Professor (Emeritus) Alan Harding believes that Miller's journalism is a subject which the recent Bicentenary Conference (Cromarty, October 2002) "did not quite do justice to."

He has written two articles* of assessment based on fairly extensive reading of The Witness. The first looks at Miller's reporting of The Disruption, and in general, his performance as Editor.


THE turning-point in Miller's career came in 1839, at the height of the 'ten years conflict,' when he circulated an open Letter to Lord Brougham asserting the right of congregations to reject patrons' nominations of ministers.

On the strength of it, he was brought to Edinburgh by (Thomas) Chalmers and the evangelical party in the Kirk to edit a newspaper which should be the 'sledgehammer' of the non-intrusionist cause.

The person they chose was hardly, as he claimed in the Letter, a 'plain working man,' equipped to speak for his countrymen by 'knowledge won slowly and painfully in the intervals of a laborious life.' The son of a shipmaster from a prosperious port, he had read voraciously while learning the trade of stonemason, coming south in 1824 to work for some months 'at Niddry, a gentleman's seat about four miles south of Edinburgh,' attending the theatre from his lodginings on the Dalkeith Road, and forming a low opinoin of the debauched labourers of the metropolis.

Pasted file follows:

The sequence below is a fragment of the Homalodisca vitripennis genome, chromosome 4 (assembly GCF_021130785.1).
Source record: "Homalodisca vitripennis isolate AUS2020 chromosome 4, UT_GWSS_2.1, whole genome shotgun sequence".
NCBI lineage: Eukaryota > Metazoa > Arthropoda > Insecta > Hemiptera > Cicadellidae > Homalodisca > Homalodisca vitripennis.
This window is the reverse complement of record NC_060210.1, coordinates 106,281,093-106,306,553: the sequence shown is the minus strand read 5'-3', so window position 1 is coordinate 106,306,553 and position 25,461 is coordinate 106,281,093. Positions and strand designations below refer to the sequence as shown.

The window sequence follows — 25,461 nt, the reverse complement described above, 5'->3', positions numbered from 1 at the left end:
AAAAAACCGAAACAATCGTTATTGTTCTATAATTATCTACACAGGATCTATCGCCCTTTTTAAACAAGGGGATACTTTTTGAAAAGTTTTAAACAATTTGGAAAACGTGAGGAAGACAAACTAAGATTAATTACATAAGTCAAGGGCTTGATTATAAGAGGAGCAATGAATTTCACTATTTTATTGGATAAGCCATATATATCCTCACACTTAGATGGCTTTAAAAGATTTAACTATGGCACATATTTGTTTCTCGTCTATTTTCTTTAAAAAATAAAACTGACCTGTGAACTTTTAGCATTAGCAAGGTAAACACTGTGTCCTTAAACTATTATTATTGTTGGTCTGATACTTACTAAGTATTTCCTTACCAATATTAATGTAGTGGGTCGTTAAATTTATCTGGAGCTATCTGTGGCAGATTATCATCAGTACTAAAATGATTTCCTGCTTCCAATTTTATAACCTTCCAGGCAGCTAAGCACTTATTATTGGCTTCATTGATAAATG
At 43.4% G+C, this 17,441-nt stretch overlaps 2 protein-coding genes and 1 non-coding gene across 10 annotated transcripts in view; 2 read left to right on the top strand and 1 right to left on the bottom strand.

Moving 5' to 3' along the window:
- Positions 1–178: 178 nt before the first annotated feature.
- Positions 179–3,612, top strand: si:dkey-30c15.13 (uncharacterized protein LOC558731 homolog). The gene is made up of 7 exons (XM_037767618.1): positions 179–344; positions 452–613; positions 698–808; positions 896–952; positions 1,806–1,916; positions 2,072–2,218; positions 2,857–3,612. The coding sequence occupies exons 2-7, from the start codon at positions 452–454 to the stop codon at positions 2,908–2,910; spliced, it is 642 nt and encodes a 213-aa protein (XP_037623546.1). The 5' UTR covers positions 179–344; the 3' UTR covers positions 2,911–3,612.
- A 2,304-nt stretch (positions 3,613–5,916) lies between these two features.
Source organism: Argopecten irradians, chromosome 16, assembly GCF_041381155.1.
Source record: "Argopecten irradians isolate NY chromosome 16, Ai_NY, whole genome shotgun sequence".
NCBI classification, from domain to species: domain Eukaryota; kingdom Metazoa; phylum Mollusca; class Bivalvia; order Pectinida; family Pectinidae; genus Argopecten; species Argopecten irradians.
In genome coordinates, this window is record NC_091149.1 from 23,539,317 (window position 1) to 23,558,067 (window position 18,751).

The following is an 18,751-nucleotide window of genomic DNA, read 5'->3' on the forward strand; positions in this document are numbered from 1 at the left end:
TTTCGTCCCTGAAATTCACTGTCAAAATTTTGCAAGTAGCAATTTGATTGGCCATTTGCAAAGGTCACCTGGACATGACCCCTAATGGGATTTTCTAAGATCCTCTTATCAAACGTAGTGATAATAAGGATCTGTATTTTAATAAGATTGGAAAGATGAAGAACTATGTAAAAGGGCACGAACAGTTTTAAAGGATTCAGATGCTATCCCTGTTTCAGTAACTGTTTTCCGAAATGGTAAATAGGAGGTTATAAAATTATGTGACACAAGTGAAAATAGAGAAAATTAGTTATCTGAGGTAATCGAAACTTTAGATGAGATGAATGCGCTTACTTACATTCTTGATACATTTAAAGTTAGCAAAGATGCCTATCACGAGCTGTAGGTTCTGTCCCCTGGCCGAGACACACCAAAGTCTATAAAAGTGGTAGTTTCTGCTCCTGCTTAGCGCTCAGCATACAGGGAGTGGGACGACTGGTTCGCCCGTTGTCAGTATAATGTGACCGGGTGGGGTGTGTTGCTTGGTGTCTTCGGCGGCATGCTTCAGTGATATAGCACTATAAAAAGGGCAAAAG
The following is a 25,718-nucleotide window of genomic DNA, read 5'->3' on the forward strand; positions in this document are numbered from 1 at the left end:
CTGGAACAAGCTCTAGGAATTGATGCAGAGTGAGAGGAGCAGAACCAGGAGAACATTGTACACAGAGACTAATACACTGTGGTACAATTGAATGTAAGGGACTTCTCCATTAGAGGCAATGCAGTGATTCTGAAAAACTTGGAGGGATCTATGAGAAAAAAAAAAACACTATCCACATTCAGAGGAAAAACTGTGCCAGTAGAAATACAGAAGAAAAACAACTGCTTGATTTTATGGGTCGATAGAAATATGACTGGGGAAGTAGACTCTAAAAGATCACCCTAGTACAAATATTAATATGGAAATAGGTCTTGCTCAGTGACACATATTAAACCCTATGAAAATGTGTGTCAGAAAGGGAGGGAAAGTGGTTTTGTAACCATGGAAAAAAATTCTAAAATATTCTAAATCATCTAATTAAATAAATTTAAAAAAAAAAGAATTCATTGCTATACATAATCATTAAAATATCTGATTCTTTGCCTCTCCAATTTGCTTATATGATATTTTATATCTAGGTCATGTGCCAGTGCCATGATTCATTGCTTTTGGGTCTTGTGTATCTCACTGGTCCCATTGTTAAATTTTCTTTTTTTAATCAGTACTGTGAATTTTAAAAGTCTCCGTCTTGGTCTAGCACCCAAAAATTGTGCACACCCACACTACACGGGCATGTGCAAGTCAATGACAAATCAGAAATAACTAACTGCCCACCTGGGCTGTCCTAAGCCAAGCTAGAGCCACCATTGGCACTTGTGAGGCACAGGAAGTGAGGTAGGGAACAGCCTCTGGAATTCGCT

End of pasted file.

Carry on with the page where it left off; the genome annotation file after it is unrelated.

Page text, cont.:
He had published poetry and articles (eg Letters on the Herring Fishery in the Moray Firth) in the Inverness Courier, and in 1835, by which time he was the accountant of the new Cromarty branch of the Commercial Bank and about to marry the middle-class Lydia Fraser, he had published Scenes and Legends of the North of Scotland, or The Traditionary History of Cromarty.

He had also taught himself the basis of geology, the science which was presenting one of the great intellectual challenges of the time and would give full rein to his speculative urge and powers of description.

Much has been written about this younger Hugh Miller, the self-made man of his own image, but much less about his achievement as a newspaper editor in the last sixteen years of his life, when all his talents came together in what seems to me remarkable journalism.

The Witness was a weekly, then a twice-weekly, newspaper, which quickly rivalled The Scotsman in readership: a very broad sheet of four pages, each page of seven two-thousand word columns, which placed the battles of the Free Church and of evnagelicals everywhere alongside national and world events. Since the staff of the Witness office on the north side of the high Street was miniscule, reports were often borrowed from London or foreign papers: the distinction of the Witness was in the range, vision and passion of Hugh Miller's column-length leaders, which must have amounted to several million words by the end.